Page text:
Sorry that the blog posts have been few and far between lately. We've been extremely busy the past two weeks, and I've been falling into bed exhausted at night. The blueberries have definitely been keeping me busy.
Here is a picture of the lovely orchard where we go picking. Doesn't it just look so idyllic?
The bushes at the top are always more full with ripe berries because its quite a hike to get up there and not as many people make the venture.
Can you believe all these ripe delicious berries?! They practically fall off the branches into the buckets.
The frosted blue ones taste the best! It takes me about an hour to pick a 5 quart bucket, which costs $8! That makes it totally worth my time.
So far, we've gone to the orchard twice and have picked more than 30 quarts. I'm sure you're asking yourself what someone does with that many berries … because I've been asking myself the same question lately! I've used 9 quarts for berries, frozen about 18 quarts, and we've eaten about 3. We've been making blueberry jam, blueberry waffles, blueberry muffins … and eating them by the fist full!
This is what my kitchen looks like when I tried to make jam for the first time. It was a total disaster. You can't see the countless berries that I spilled on the floor then accidently stepped on. So, be prepared to make a little mess if you're going to attempt the jam.
Being my first time making jam and all, I had to figure out what was going to work best. I started out trying to use my food mill to crush the berries – turns out the berries were too big to fit well and just spun round and round the mill and made a really big mess.
Then I crushed them with my pastry blender. That was relatively effective, but my arm got pretty sore, and it took a long time.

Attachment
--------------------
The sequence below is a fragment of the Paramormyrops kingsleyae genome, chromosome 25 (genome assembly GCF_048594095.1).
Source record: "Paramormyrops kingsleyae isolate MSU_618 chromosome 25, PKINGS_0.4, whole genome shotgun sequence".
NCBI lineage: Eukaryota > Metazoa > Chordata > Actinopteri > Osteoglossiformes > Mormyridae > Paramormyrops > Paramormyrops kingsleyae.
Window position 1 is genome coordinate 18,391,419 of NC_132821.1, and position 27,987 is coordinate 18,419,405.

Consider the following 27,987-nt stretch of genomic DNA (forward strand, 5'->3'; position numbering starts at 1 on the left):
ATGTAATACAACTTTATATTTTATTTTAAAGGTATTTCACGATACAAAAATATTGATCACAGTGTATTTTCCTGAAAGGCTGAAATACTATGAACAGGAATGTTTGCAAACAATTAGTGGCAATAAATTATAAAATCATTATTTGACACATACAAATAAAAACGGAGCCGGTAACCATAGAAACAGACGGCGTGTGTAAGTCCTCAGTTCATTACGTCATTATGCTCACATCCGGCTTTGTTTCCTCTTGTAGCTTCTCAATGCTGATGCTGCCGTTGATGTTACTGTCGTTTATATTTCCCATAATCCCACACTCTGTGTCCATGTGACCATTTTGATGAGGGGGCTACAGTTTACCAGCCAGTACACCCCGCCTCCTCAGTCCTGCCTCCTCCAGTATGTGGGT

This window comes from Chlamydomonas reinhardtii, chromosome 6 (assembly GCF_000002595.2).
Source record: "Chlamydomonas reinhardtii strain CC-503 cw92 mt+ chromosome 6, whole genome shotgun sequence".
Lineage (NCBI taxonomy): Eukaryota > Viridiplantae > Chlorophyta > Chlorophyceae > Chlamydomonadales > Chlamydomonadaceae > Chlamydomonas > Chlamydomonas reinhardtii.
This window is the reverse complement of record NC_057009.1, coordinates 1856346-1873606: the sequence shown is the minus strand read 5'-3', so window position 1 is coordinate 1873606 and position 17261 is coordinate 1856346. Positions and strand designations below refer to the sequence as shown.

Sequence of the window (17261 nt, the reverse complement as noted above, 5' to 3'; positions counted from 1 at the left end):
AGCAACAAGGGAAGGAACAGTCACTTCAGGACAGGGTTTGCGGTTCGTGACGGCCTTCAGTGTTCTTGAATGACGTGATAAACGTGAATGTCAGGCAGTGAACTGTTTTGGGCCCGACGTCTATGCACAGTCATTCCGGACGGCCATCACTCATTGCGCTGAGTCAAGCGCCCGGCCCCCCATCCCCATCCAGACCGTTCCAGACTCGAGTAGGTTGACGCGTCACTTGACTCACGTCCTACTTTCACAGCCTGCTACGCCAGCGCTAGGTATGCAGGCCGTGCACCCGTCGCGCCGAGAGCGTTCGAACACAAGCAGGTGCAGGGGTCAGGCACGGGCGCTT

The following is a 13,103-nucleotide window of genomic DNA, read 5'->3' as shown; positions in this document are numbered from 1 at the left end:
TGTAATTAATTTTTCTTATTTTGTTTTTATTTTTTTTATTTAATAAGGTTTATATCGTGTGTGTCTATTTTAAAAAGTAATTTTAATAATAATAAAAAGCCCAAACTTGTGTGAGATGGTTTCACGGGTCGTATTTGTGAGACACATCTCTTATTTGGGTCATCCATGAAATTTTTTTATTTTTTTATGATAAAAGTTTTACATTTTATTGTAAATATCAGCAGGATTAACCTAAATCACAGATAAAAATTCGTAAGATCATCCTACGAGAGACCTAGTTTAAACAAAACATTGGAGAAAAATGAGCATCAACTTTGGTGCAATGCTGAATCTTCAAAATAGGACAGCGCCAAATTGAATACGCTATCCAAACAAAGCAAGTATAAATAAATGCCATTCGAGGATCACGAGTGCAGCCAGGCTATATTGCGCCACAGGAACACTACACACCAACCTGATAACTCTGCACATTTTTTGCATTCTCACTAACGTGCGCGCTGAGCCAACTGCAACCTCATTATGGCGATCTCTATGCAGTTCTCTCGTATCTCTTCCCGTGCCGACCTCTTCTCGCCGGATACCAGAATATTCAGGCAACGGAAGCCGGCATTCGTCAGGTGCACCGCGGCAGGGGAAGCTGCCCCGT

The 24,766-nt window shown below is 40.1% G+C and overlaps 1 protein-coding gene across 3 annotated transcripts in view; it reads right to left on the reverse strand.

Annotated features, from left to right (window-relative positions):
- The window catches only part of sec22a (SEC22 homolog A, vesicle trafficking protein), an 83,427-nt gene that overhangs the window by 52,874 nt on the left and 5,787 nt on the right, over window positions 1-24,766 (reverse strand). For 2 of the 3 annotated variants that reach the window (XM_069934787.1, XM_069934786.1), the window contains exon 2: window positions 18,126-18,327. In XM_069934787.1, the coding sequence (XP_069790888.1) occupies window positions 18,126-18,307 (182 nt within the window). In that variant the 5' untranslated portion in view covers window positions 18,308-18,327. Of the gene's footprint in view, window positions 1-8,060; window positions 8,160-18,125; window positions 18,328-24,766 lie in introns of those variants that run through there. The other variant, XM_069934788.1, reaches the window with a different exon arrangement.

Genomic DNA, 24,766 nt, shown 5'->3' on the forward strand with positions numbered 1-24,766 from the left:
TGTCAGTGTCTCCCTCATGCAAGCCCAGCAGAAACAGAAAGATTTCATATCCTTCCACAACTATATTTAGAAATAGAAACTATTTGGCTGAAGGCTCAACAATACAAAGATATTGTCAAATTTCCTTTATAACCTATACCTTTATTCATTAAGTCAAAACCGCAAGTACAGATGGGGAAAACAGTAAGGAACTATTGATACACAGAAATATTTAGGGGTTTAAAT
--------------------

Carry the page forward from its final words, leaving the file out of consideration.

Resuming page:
Then I had the genius idea to whip out my mini food processor. I had to do quite a few batches, but it was still much faster and much less messy than the other methods.
This is the pectin I used to set the jam. It has instructions inside the box for making freezer jam and jelly as well as cooked jam and jelly. Thats how I learned, and my recipe below is an adaptation from Sure Jell.
So I mixed the berries, sure jell, lemon juice and spices together and brought it to a rolling boil.
Then I mixed in the sugar and brought it to another rolling boil. I love how the color of the blueberry skin comes out when it cooks – its so beautiful and deep!
After you've cooked it, following the directions completely, lower it into your boiling water for the suggested time.
And voila – blueberry spice jam! Only 1 of my jars didn't seal, and I was pleased with that for my first attempt. I've since made another 8 pints, and they all sealed!
The jam is fabulous on toast – in fact I ate 4 pieces of toast with blueberry spice jam for lunch yesterday!
Blueberry Spice Jam
*adapted from Sure
4 cups crushed blueberries
4 cups sugar
1 box pectin
juice from 1 ½ lemons (approx 3 tablespoons)
3 teaspoons cinnamon
¾ teaspoon nutmeg
Bring boiling water canner, half-full with
water, to simmer.
Wash jars and screw bands in hot, soapy water;
rinse with warm water. Pour boiling water over flat lids in saucepan off the
heat. Let stand in how water until ready to use. Drain well before filling.
Crush berries, one cup at a time. If using food
processor, pulse to chop, do not puree. Jam should have bits of fruit.
Measure exact amount of blueberries into 6-8
quart saucepot. Stir in lemon juice, cinnamon, nutmeg, and pectin.
Measure exact amount of sugar into separate
Bring mixture to full rolling boil on high heat,
stirring constantly (boil doesn’t stop when stirred).
Stir in sugar quickly. Return to full rolling
boil and boil exactly 1 minute, stirring constantly. Remove from heat and skim
off any foam.
Ladle quickly into prepared jars, filling to
within 1/8 inch of tops. Wipe jar rims and threads and cover with two piece
lids. Screw bands tightly, and place jars on elevated rack in canner. Water
must cover jars by 1 to 2 inches; addd boiling water if needed. Cover and bring
water to gentle boil. Process jam 10 minutes* Remove jars and place upright on
a towl to cool completely. After jars cool, check seals by pressing middle of
lid with finger. If lid springs back, lid is not sealed and refrigeration is
Let stand at room temperature 24 hours. Store
unopened jams in cool, dry, dark place for up to 1 year. Refrigerate opened
jams up to 3 weeks.
*Adjust processing time according to altitude
1,001-3,000 feet – additional 5 minutes
3,001-6,000 feet – additional 10 minutes
6,001-8,000 feet – additional 15 minutes
8,001-10,000 feet – additional 20 minutes
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